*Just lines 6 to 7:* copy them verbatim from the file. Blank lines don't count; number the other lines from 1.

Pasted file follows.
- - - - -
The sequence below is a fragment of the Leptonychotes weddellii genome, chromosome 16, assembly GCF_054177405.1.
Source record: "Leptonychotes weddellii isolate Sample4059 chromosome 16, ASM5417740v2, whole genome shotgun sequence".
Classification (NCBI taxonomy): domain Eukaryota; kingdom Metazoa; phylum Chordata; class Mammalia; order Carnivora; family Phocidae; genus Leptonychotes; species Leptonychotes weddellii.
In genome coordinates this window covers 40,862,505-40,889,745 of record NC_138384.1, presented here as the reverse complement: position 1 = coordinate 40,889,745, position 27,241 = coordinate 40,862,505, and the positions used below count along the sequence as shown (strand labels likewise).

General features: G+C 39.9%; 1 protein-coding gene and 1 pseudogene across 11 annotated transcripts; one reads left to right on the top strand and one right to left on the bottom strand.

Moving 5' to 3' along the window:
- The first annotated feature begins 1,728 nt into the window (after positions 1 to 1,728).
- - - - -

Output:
Moving 5' to 3' along the window:
- The first annotated feature begins 1,728 nt into the window (after positions 1 to 1,728).